Three years ago, technology was going to transform higher education. What happened?
Over the course of a few months in early 2012, leading scientists from Harvard, Stanford and M.I.T. started three companies to provide Massive Open Online Courses, or MOOCs, to anyone in the world with an Internet connection. The courses were free. Millions of students signed up. Pundits called it a revolution.
But today, enrollment in traditional colleges remains robust, and undergraduates are paying higher tuition and taking out larger loans than ever before. Universities do not seem poised to join travel agents and video stores on the ash heap of history — at least, not yet.
The failure of MOOCs to disrupt higher education has nothing to do with the quality of the courses themselves, many of which are quite good and getting better. Colleges are holding technology at bay because the only thing MOOCs provide is access to world-class professors at an unbeatable price. What they don’t offer are official college degrees, the kind that can get you a job. And that, it turns out, is mostly what college students are paying for.
Now information technology is poised to transform college degrees. When that happens, the economic foundations beneath the academy will truly begin to tremble.
Traditional college degrees represent several different kinds of information. Elite universities run admissions tournaments as a way of identifying the best and the brightest. That, in itself, is valuable data. It’s why “Harvard dropout” and “Harvard graduate” tell the job market almost exactly the same thing: “This person was good enough to get into Harvard.”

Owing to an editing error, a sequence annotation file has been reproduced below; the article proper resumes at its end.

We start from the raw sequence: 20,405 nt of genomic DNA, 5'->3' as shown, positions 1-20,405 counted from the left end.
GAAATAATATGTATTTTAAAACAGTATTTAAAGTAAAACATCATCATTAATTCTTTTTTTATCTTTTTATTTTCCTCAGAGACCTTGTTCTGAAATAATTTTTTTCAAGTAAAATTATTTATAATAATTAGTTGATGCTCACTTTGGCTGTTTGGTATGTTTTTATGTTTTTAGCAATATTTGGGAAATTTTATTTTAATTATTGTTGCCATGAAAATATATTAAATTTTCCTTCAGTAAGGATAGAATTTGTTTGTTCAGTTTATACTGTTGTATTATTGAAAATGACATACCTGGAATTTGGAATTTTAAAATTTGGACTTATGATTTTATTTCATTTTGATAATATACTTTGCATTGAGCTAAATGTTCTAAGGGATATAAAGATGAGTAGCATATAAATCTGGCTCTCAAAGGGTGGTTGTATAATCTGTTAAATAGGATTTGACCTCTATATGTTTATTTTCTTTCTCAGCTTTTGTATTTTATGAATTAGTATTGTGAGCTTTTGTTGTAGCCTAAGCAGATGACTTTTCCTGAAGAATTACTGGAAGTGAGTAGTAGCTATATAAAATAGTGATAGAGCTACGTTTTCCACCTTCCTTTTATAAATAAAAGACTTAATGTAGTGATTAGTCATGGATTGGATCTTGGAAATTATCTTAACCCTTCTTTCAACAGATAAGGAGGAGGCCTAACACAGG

Degrees give meaning and structure to collections of college courses. A bachelor’s degree signifies more than just 120 college credits. To graduate, students need a certain number of upper- and lower-division credits, a major and perhaps a sprinkling of courses in the sciences and humanities.
College degrees are also required to get graduate degrees. It didn’t used to be that way. Back in the 19th century, people interested in practicing law could enroll directly in law school. When Charles Eliot became president of Harvard in 1869, he set to work making bachelor’s degrees a prerequisite for admission to Harvard’s graduate and professional schools. Other colleges followed suit, and by the turn of the century a large and captive market for their educational services had been created.
Most important, traditional college degrees are deeply embedded in government regulation and standard human resources practice. It doesn’t matter how good a teacher you are — if you don’t have a bachelor’s degree, it’s illegal for a public school to hire you. Private-sector employers often use college degrees as a cheap and easy way to select for certain basic attributes, mostly the discipline and wherewithal necessary to earn 120 college credits.
Free online courses won’t revolutionize education until there is a parallel system of free or low-fee credentials, not controlled by traditional colleges, that leads to jobs. Now technological innovators are working on that, too....